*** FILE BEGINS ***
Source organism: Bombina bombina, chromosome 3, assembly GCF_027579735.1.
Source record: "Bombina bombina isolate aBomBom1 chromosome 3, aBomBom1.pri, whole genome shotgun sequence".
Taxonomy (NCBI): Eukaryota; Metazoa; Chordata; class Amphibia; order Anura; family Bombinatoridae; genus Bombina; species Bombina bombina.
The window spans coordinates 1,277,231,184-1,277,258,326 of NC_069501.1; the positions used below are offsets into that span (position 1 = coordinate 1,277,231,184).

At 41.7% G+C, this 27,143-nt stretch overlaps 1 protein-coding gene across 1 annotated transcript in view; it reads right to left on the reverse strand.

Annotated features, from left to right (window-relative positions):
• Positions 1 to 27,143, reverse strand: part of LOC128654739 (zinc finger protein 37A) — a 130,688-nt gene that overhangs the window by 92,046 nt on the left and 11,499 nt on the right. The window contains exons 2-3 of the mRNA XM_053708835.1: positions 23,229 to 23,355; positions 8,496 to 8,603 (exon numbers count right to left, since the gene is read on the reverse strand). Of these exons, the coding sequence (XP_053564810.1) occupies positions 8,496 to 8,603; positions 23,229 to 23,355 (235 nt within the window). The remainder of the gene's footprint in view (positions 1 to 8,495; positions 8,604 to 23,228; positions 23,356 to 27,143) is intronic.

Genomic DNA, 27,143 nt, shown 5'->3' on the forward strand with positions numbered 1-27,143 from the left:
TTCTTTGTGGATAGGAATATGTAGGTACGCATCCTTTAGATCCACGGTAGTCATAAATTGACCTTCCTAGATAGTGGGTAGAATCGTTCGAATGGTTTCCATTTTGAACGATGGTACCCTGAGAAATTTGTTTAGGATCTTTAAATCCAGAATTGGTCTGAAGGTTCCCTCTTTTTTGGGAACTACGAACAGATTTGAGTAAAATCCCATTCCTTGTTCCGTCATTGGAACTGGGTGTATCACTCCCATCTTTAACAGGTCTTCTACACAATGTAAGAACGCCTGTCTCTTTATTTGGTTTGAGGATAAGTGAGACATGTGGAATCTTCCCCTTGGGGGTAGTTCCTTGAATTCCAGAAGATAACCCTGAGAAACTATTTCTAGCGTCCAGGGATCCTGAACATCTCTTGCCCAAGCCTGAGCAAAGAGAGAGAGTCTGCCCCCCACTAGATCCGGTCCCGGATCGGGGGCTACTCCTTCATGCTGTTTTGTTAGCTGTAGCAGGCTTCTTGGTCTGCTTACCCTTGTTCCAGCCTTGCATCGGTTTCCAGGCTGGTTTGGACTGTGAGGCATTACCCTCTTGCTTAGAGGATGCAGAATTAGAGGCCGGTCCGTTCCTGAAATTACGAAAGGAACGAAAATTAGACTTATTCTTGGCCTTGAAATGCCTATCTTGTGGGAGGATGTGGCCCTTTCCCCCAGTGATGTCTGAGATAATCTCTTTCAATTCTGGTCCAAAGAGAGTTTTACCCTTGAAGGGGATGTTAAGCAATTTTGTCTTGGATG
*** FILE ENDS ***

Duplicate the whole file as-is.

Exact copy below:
Source organism: Bombina bombina, chromosome 3, assembly GCF_027579735.1.
Source record: "Bombina bombina isolate aBomBom1 chromosome 3, aBomBom1.pri, whole genome shotgun sequence".
Taxonomy (NCBI): Eukaryota; Metazoa; Chordata; class Amphibia; order Anura; family Bombinatoridae; genus Bombina; species Bombina bombina.
The window spans coordinates 1,277,231,184-1,277,258,326 of NC_069501.1; the positions used below are offsets into that span (position 1 = coordinate 1,277,231,184).

At 41.7% G+C, this 27,143-nt stretch overlaps 1 protein-coding gene across 1 annotated transcript in view; it reads right to left on the reverse strand.

Annotated features, from left to right (window-relative positions):
• Positions 1 to 27,143, reverse strand: part of LOC128654739 (zinc finger protein 37A) — a 130,688-nt gene that overhangs the window by 92,046 nt on the left and 11,499 nt on the right. The window contains exons 2-3 of the mRNA XM_053708835.1: positions 23,229 to 23,355; positions 8,496 to 8,603 (exon numbers count right to left, since the gene is read on the reverse strand). Of these exons, the coding sequence (XP_053564810.1) occupies positions 8,496 to 8,603; positions 23,229 to 23,355 (235 nt within the window). The remainder of the gene's footprint in view (positions 1 to 8,495; positions 8,604 to 23,228; positions 23,356 to 27,143) is intronic.

Genomic DNA, 27,143 nt, shown 5'->3' on the forward strand with positions numbered 1-27,143 from the left:
TTCTTTGTGGATAGGAATATGTAGGTACGCATCCTTTAGATCCACGGTAGTCATAAATTGACCTTCCTAGATAGTGGGTAGAATCGTTCGAATGGTTTCCATTTTGAACGATGGTACCCTGAGAAATTTGTTTAGGATCTTTAAATCCAGAATTGGTCTGAAGGTTCCCTCTTTTTTGGGAACTACGAACAGATTTGAGTAAAATCCCATTCCTTGTTCCGTCATTGGAACTGGGTGTATCACTCCCATCTTTAACAGGTCTTCTACACAATGTAAGAACGCCTGTCTCTTTATTTGGTTTGAGGATAAGTGAGACATGTGGAATCTTCCCCTTGGGGGTAGTTCCTTGAATTCCAGAAGATAACCCTGAGAAACTATTTCTAGCGTCCAGGGATCCTGAACATCTCTTGCCCAAGCCTGAGCAAAGAGAGAGAGTCTGCCCCCCACTAGATCCGGTCCCGGATCGGGGGCTACTCCTTCATGCTGTTTTGTTAGCTGTAGCAGGCTTCTTGGTCTGCTTACCCTTGTTCCAGCCTTGCATCGGTTTCCAGGCTGGTTTGGACTGTGAGGCATTACCCTCTTGCTTAGAGGATGCAGAATTAGAGGCCGGTCCGTTCCTGAAATTACGAAAGGAACGAAAATTAGACTTATTCTTGGCCTTGAAATGCCTATCTTGTGGGAGGATGTGGCCCTTTCCCCCAGTGATGTCTGAGATAATCTCTTTCAATTCTGGTCCAAAGAGAGTTTTACCCTTGAAGGGGATGTTAAGCAATTTTGTCTTGGATG